Paging Dr. Claude Jones

Just five years after completing his career at the University of Miami, Claude Jones would begin the rest of his life without the game of football.

After finishing his run at UM in 1991, where he helped the Hurricanes win their fourth national title, Jones would sign a free agent contract with the New York Jets. Unlike his line mate, All-American Leon Searcy, there would be no huge signing bonus, a multi-million dollar contract or a lengthy NFL career.

Jones would get cut in training camp.

"It was real tough because it was the first time in my life someone told me I wasn't good enough to play football," said Jones, who started at guard during the 1990 and '91 seasons, alongside stalwarts like Mike Sullivan, Darren Handy, Rudy Barber, Mario and Luis Cristobal, Kelvin Harris and Searcy. "It really hurt and I got down on myself and I really became depressed because when you just came off winning three national titles and then you go to the NFL, which was a dream for me, I just wanted the opportunity to compete in the NFL and I got that opportunity. A lot of kids, never, ever reach that goal.

"So that was the pinnacle for me, just to have the opportunity to go to the NFL and play. And it was great, but when I had to leave the game, I just refused to go like that. I went to the CFL for a couple of years to continue playing because of my love of football. But it was hard to walk away, one of the hardest things I've ever had to do."

After getting cut by the Jets, Jones would begin a four year odyssey that saw him play two years in the CFL with the Sacramento Gold in 1993 and the Las Vegas Posse in 1994. The following two seasons he would play in the Arena Football League for the Miami Hooters and then the Florida Bobcats.

As he prepared for the next stage of his life- away from the gridiron- he took solace in the fact that he not only left UM with three national title rings, but a degree.

"You don't realize it at first how important that degree was because let's face it, the only thing you're really thinking about is going to the next level, you want to play in the NFL, you want to make everything good for you and your family, you want to make a lot of money. That's everyone's dream," said Jones, who majored in sociology.

"But then you realize that,' Hey, what happens if this ends? What are you going to fall back on?' So I really took it upon myself to go to class, go the extra mile, study hard at night. It was difficult, you're coming in from practice, you're tired, you get here at 10 o'clock, 10:30 and to have to sit down and study, it takes a real disciplined person. And that really helped me out in life."

His began his first foray into the real world by going back to his alma mater, Dillard High School, to teach.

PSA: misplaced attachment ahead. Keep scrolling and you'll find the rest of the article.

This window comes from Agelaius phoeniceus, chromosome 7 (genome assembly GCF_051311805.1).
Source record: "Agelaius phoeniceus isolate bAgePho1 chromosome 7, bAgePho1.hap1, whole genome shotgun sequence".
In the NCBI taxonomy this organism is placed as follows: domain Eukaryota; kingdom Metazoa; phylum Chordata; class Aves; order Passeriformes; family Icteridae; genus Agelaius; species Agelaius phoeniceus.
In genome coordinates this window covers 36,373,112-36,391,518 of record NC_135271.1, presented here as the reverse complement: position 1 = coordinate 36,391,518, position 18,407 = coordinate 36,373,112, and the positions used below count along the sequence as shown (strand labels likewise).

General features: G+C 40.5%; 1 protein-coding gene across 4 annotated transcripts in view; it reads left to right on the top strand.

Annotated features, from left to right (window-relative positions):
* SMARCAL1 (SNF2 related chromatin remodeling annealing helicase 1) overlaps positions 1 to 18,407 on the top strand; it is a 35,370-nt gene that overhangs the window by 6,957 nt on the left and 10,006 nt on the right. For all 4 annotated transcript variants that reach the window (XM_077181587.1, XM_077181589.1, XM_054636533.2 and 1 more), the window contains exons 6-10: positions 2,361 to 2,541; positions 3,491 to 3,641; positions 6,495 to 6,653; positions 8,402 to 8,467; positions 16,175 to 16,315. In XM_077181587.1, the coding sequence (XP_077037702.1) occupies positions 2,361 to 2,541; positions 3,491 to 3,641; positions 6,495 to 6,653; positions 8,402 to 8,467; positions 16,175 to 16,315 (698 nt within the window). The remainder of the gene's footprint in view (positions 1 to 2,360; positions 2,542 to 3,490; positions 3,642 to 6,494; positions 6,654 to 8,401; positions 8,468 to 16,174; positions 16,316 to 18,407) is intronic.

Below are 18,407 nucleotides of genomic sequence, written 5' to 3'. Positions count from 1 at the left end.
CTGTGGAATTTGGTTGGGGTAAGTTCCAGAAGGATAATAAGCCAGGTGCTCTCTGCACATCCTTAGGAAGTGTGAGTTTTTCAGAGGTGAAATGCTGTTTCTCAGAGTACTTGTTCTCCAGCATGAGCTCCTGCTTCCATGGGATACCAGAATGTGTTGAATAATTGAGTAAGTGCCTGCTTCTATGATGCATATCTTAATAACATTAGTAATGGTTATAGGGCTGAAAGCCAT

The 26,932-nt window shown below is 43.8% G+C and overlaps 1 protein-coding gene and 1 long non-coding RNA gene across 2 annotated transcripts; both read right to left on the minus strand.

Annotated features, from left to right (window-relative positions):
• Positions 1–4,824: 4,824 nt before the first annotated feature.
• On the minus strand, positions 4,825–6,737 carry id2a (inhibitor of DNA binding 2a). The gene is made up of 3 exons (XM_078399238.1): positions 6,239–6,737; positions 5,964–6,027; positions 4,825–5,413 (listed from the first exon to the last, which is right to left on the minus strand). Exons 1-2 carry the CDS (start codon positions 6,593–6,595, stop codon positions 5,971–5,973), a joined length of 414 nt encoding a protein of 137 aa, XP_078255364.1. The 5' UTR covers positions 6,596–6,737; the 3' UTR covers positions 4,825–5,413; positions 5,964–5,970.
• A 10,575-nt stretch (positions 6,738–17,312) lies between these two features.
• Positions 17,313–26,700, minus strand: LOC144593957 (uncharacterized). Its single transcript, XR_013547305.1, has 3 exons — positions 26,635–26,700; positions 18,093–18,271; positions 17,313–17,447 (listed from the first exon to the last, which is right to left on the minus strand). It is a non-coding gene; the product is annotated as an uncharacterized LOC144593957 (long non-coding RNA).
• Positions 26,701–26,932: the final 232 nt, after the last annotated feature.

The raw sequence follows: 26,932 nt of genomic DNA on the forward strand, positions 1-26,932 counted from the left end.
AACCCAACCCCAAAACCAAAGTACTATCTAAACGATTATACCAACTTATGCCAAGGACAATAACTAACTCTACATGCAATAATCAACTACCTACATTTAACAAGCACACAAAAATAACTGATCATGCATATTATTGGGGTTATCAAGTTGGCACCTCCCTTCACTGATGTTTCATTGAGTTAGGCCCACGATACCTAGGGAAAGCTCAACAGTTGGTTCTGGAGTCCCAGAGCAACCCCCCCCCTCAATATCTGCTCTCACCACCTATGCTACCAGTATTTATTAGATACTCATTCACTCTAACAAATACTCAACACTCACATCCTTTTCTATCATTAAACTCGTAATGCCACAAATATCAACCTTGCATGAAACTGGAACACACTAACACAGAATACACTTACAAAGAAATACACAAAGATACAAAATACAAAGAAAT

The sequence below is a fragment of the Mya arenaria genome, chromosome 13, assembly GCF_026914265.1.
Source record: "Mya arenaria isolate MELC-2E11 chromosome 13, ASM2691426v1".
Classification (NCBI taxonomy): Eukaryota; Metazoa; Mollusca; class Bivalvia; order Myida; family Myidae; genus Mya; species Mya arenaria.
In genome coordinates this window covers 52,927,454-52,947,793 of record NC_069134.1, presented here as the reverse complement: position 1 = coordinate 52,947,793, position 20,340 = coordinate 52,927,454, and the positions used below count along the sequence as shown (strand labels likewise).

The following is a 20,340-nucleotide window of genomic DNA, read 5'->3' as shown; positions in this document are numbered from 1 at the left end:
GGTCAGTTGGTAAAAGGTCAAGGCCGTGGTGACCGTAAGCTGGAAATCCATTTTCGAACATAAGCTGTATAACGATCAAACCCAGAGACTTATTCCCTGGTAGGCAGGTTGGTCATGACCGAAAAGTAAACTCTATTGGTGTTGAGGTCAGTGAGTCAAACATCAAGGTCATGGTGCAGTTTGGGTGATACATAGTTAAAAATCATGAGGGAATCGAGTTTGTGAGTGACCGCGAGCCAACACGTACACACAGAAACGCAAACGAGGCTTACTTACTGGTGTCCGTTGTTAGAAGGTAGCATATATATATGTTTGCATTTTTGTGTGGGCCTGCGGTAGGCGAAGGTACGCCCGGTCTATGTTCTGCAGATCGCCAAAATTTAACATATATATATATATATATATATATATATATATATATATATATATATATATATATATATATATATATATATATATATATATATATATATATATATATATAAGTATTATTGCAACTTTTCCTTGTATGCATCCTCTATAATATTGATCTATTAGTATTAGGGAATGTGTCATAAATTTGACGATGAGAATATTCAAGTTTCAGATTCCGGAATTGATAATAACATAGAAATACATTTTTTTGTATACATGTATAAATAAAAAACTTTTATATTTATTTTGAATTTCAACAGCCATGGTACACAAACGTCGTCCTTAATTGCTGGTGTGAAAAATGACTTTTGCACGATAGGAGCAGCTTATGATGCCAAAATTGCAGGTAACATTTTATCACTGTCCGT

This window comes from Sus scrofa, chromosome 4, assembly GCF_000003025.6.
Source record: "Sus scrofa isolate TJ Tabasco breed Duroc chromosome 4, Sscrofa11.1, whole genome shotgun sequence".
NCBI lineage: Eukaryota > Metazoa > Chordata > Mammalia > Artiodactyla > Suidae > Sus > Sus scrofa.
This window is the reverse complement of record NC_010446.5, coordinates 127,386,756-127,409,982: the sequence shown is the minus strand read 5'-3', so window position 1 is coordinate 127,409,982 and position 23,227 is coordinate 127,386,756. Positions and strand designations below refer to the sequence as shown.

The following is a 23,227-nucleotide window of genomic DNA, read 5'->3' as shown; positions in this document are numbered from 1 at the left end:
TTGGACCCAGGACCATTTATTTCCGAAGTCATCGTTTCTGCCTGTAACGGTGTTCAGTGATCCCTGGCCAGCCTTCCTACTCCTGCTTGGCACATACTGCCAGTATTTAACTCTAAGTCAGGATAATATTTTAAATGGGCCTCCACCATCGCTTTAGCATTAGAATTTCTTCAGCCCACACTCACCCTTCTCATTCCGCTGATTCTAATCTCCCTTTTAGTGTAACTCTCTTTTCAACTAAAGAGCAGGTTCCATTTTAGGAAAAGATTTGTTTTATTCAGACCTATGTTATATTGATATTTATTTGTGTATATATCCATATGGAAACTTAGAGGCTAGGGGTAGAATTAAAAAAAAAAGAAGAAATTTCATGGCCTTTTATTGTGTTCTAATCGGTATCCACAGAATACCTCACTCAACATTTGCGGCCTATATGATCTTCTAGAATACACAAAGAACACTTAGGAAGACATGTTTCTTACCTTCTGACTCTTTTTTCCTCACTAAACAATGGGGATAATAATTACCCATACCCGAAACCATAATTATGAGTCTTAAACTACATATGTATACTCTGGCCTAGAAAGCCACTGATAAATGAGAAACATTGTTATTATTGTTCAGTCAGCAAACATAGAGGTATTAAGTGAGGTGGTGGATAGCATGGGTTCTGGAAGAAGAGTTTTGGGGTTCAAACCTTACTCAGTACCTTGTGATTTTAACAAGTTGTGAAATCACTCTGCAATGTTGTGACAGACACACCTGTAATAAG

"I really didn't like it," Jones admits. "I was young and I was thinking,' Is this what I want to do for the next 30, 35 years?' And that just wasn't it for me because I was always an ambitious person."

Soon he became an investment banker.

"That really opened my eyes on how to balance money, how money really works, how investments work and stuff like that. It became interesting to me but even then I got bored," said the well-spoken Jones. "I wanted a challenge in something else and I always enjoyed science at UM. I took physics and biology just because I thought it was interesting."

Like many other athletes, Jones found it difficult to find his calling in life away from the field of play. His goal was to find a career he'd stick with by the age of 30.

It was then that he talked to his family doctor who broached the idea of medical school. The idea of going back to school didn't particularly interest Jones, who was married with three kids at the time. But eventually he would begin the process of selecting his new career- one that he'd have for the rest of his working life.

He would attend local schools like Palm Beach Community College and FAU to earn his prerequisites- while still working full-time as a banker- to qualify for medical school.

"It was a challenge," admitted Jones. "The decision to go to medical school was even tougher because I had to leave my job."

At the time he had full support of his spouse.

"That was one of the biggest decisions I ever had to make besides what school to go to coming out of high school."

And in choosing a medical school, he just simply let his fingers do the walking.

"To be honest, I was just sitting at my desk and I was thinking about what my doctor had told me," Jones recalled. "I picked up the phone book and I started calling medical schools."

Eventually he settled in at Southeastern College of Osteopathic Medicine (which later merged with Nova Southeastern). But as he began his first steps into the world of medicine, he would be blindsided in 1999.